Wal-Mart plans China web push

28 June 2011

SHANGHAI: Wal-Mart, the retail giant, is establishing a new ecommerce hub in Shanghai, as it seeks to exploit rising digital literacy and demand levels among Chinese web users.

The US multinational has signed a Memorandum of Understanding with the Shanghai Municipal Commission of Commerce regarding building this specialist unit in the city.

Such a move marks an acceleration of Wal-Mart's efforts to tap China's "booming" digital market, after acquiring a stake in Yihaodian, launched in 2008, and now selling 75,000 products via the internet.

"The scale of online sales in China is expanding rapidly and is projected to match US online sales in the next few years," said Wan Ling Martello, Wal-Mart's EVP, global e-commerce, emerging markets.

"We are very optimistic about China's e-commerce market and its growth potential."

"With Shanghai as our global e-commerce China headquarters, we look forward to offering Chinese consumers a wider selection of quality products at good value with a great online shopping experience."

Under the terms of the deal, Wal-Mart committed to bringing superior technology and talent to Shanghai, alongside assisting the authorities concerning training and infrastructure development.

"China is one of the most strategically important Asian markets for Walmart," said Scott Price, president and CEO, Wal-Mart Asia.

"We are attracted to China's investment environment and especially to Shanghai because of its status as a financial center, burgeoning e-commerce environment, and its abundant local talent."

"Global e-commerce is expected to be our new growth engine."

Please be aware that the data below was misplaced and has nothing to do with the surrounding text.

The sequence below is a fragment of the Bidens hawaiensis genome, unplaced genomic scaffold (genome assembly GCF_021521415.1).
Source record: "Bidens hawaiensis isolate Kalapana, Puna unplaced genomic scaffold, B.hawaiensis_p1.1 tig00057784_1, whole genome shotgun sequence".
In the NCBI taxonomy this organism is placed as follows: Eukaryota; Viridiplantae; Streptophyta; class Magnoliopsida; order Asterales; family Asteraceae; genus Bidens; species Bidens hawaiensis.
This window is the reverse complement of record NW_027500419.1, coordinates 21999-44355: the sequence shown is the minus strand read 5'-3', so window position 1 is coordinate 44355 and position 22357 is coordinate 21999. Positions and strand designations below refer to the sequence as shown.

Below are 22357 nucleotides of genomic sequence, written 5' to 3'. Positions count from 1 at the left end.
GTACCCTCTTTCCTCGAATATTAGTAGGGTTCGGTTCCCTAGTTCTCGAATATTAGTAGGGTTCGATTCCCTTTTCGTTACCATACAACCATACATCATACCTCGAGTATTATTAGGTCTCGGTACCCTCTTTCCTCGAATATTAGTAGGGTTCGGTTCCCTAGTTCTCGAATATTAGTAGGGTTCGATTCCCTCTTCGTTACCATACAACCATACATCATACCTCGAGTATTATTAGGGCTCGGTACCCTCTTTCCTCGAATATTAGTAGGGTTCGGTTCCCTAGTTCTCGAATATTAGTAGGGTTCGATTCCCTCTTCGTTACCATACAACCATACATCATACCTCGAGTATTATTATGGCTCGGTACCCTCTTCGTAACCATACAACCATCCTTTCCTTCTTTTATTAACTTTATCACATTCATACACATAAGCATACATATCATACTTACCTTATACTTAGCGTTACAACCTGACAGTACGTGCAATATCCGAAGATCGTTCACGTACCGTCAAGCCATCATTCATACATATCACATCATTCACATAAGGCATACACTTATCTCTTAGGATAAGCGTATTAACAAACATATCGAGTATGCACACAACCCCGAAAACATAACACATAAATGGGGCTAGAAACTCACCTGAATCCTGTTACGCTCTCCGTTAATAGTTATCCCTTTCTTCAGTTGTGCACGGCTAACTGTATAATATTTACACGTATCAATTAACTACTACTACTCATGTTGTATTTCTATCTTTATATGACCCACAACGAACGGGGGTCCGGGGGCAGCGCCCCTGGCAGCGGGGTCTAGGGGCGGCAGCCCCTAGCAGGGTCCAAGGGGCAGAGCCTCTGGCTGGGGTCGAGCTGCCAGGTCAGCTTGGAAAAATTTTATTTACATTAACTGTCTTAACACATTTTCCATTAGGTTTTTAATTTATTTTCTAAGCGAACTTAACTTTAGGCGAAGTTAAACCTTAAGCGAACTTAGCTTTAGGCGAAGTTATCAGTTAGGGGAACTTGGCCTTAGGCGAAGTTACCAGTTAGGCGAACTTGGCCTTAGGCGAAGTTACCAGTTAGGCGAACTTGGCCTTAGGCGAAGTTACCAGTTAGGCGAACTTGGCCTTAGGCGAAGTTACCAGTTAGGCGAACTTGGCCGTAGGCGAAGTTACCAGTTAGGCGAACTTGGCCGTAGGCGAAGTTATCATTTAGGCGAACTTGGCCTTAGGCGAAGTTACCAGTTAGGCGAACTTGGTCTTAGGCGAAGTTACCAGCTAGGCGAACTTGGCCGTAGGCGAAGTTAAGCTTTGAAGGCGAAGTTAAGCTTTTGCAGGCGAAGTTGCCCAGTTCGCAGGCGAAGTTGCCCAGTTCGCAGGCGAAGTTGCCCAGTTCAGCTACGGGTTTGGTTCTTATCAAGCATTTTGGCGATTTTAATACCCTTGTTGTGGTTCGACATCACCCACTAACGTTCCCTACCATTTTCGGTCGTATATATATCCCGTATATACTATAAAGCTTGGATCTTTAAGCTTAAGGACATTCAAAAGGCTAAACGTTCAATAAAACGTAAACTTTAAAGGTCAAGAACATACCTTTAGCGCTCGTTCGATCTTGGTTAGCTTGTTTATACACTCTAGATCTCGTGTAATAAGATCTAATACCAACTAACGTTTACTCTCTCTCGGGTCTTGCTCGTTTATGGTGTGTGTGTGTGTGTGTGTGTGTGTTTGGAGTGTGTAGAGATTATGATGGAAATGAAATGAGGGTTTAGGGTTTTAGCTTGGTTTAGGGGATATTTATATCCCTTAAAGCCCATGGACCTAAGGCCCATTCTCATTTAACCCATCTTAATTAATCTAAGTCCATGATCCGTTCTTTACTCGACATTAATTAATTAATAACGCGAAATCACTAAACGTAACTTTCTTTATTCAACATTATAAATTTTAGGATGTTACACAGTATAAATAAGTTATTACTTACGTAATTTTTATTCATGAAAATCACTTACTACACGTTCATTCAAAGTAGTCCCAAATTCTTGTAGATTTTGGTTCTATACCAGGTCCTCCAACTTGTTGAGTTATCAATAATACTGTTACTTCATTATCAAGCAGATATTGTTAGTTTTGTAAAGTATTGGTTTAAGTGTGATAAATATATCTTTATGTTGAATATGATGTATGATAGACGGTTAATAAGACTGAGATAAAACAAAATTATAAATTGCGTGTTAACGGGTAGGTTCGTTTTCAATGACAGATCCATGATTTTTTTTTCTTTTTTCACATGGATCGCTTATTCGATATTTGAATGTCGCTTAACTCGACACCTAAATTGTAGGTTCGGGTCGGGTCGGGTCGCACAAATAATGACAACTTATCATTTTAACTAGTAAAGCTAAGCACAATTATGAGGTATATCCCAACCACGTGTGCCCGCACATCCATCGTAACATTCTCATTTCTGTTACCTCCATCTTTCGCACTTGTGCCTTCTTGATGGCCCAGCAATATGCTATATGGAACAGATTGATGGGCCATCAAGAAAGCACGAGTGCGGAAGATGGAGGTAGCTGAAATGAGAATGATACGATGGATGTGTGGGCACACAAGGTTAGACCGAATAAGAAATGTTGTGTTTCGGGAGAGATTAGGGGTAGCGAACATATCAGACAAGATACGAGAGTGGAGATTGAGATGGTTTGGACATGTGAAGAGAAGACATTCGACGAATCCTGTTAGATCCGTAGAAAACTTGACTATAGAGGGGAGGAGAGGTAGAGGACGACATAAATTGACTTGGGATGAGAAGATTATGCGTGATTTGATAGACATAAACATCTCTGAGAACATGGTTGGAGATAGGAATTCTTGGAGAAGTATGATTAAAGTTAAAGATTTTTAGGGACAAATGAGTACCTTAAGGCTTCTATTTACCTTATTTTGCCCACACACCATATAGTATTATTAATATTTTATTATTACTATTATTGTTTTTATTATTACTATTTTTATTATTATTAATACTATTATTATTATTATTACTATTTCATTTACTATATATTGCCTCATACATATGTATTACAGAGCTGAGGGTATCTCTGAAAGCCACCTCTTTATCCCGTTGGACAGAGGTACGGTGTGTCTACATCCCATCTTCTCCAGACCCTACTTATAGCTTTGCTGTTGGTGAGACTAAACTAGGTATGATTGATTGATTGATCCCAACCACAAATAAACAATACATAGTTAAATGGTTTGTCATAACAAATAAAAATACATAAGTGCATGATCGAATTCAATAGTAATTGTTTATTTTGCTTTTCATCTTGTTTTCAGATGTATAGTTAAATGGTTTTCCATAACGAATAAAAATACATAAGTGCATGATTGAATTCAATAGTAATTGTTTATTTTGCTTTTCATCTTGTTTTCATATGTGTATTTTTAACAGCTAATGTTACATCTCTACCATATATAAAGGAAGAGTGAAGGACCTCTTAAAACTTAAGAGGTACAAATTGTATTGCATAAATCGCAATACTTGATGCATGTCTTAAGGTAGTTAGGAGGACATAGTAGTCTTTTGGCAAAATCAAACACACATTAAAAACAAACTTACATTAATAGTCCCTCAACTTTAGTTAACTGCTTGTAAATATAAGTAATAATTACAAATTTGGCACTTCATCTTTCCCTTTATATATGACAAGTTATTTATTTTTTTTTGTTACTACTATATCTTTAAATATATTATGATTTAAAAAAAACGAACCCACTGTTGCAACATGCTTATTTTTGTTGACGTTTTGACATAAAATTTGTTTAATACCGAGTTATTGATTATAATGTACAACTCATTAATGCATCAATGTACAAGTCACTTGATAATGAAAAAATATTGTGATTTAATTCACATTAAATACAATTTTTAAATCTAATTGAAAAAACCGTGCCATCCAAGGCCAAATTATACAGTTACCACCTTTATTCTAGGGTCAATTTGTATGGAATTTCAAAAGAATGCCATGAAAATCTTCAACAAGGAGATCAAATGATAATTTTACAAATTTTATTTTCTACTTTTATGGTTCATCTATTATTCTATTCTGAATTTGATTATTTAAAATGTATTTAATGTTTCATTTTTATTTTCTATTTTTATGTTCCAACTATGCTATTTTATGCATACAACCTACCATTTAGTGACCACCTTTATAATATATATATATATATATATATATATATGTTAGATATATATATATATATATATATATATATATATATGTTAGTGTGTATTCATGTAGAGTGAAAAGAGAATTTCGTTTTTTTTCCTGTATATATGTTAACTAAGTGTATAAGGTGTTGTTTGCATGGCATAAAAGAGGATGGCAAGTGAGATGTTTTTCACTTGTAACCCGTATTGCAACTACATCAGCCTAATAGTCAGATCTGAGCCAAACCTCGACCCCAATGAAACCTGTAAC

Figures from the China Internet Network Information Center suggested 161m people - often young, affluent shoppers - bought goods online in 2010, a 48.6% lift on an annual basis.

Insights provider iResearch also reported web retail sales reached 461bn yuan ($71.1bn; £44.5bn; €50bn) in China last year, a 75% improvement measured against 2009.

Wal-Mart's e-commerce push forms part of a broader drive to increase sales in China, where the discounter operates over 300 stores.

Doug McMillon, president and chief executive of Wal-Mart International, believes the organisation's Chinese business could ultimately compete with the US in terms of size.

However, he also recently told a shareholder meeting that it might prove extremely difficult for the company to assume the number one position in the world's most populous nation.

"[That was] really just a recognition of how big the market is, how diverse the market is, how fast it is growing and how many competitors are in it," he said.

"We would like to see every-day low prices implemented in the not-too-distant future, more successfully in China."

To achieve this goal, Wal-Mart is tasking staff from America to work on enhancing its Chinese capabilities in these areas.

"We have asked some people to go over who have experience with Every Day Low Price and Wal-Mart, to get us to a new phase and help make even more progress," said McMillon.

Data sourced from Wal-Mart, Wall Street Journal; additional content by Warc staff